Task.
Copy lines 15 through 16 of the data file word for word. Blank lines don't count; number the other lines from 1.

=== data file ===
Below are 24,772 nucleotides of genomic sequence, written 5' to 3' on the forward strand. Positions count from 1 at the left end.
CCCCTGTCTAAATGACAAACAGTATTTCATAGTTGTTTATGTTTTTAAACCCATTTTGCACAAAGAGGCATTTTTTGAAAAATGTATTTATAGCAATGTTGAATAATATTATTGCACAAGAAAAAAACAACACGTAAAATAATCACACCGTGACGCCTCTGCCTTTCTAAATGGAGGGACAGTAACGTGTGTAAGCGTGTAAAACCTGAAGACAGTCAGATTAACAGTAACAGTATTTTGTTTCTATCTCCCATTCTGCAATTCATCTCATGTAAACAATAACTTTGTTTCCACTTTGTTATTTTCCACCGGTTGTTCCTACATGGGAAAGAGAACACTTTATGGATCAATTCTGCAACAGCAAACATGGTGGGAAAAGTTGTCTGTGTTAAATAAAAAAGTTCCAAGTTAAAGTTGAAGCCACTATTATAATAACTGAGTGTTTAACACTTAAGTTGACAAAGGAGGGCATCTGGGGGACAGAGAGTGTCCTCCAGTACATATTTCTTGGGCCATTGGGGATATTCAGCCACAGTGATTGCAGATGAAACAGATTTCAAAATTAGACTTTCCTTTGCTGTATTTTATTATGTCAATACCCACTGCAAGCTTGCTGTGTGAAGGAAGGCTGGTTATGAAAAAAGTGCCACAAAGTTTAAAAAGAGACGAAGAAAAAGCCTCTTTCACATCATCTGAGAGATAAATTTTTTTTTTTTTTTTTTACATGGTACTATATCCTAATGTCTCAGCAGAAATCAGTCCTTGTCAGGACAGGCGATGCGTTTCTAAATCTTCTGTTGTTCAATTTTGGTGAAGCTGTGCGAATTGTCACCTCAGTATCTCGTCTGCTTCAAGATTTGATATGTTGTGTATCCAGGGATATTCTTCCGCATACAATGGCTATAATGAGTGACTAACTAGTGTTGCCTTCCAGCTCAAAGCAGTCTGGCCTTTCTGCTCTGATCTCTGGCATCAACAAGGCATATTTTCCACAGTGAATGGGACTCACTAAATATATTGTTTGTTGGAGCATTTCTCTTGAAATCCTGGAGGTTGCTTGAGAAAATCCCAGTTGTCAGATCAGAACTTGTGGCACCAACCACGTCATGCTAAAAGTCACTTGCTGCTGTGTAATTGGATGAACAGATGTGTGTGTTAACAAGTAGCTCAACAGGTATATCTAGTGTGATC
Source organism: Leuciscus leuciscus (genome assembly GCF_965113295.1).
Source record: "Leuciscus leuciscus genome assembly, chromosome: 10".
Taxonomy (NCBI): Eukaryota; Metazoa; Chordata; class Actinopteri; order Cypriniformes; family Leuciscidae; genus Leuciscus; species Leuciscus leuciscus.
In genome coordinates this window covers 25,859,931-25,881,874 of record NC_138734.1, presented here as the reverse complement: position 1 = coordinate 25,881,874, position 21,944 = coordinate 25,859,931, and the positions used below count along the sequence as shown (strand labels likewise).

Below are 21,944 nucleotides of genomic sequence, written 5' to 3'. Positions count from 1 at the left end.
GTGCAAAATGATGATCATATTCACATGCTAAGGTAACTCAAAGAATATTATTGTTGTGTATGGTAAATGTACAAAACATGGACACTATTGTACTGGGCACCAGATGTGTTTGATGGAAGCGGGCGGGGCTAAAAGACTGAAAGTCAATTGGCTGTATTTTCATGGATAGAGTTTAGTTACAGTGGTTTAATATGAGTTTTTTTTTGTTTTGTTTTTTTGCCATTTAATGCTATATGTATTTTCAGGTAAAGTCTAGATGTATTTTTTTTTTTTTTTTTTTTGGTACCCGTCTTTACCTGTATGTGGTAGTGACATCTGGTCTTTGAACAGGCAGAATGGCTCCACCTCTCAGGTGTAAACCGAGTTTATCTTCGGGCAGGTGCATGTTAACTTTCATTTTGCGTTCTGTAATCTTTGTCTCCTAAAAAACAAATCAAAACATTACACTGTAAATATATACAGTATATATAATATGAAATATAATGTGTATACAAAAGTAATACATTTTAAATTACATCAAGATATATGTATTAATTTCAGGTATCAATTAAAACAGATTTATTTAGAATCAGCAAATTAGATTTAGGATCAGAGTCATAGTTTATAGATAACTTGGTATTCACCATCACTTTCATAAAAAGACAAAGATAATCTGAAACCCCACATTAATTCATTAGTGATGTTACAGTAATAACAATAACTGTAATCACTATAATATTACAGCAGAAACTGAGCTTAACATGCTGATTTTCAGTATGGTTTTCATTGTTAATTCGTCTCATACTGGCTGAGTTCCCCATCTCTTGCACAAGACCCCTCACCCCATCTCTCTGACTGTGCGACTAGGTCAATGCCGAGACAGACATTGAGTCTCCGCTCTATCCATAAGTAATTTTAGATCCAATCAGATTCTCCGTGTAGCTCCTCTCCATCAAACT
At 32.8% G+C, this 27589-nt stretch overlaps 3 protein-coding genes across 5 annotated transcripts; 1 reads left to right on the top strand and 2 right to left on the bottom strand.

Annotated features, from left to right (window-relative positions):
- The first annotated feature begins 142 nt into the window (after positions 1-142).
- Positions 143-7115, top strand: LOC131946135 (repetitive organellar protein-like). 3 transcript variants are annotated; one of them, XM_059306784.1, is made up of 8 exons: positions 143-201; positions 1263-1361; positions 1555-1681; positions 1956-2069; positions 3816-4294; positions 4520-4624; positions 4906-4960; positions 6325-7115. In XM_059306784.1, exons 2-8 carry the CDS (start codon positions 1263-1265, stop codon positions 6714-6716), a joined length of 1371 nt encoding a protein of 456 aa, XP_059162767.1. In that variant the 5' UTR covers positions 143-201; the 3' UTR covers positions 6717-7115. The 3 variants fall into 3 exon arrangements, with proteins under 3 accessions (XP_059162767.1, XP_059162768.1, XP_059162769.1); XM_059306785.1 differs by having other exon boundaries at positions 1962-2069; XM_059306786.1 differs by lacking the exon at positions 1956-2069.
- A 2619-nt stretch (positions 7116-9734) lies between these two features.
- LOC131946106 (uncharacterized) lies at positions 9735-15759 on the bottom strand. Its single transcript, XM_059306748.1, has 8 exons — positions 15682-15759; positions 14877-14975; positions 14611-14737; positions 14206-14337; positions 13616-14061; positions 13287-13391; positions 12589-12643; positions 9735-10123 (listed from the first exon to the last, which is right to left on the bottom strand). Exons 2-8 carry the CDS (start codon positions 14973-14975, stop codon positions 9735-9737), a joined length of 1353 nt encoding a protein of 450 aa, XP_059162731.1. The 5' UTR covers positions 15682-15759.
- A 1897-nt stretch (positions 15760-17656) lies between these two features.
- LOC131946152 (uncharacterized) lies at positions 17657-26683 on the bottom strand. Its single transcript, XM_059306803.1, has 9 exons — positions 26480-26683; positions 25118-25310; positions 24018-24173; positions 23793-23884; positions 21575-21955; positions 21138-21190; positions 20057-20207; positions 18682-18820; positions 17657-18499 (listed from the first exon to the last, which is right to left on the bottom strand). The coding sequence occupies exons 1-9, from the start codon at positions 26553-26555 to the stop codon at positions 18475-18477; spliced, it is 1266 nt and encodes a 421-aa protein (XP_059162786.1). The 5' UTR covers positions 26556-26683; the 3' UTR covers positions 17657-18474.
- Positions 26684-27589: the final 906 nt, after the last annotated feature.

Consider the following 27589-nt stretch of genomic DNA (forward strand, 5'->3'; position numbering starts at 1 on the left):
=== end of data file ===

- A 1897-nt stretch (positions 15760-17656) lies between these two features.
- LOC131946152 (uncharacterized) lies at positions 17657-26683 on the bottom strand. Its single transcript, XM_059306803.1, has 9 exons — positions 26480-26683; positions 25118-25310; positions 24018-24173; positions 23793-23884; positions 21575-21955; positions 21138-21190; positions 20057-20207; positions 18682-18820; positions 17657-18499 (listed from the first exon to the last, which is right to left on the bottom strand). The coding sequence occupies exons 1-9, from the start codon at positions 26553-26555 to the stop codon at positions 18475-18477; spliced, it is 1266 nt and encodes a 421-aa protein (XP_059162786.1). The 5' UTR covers positions 26556-26683; the 3' UTR covers positions 17657-18474.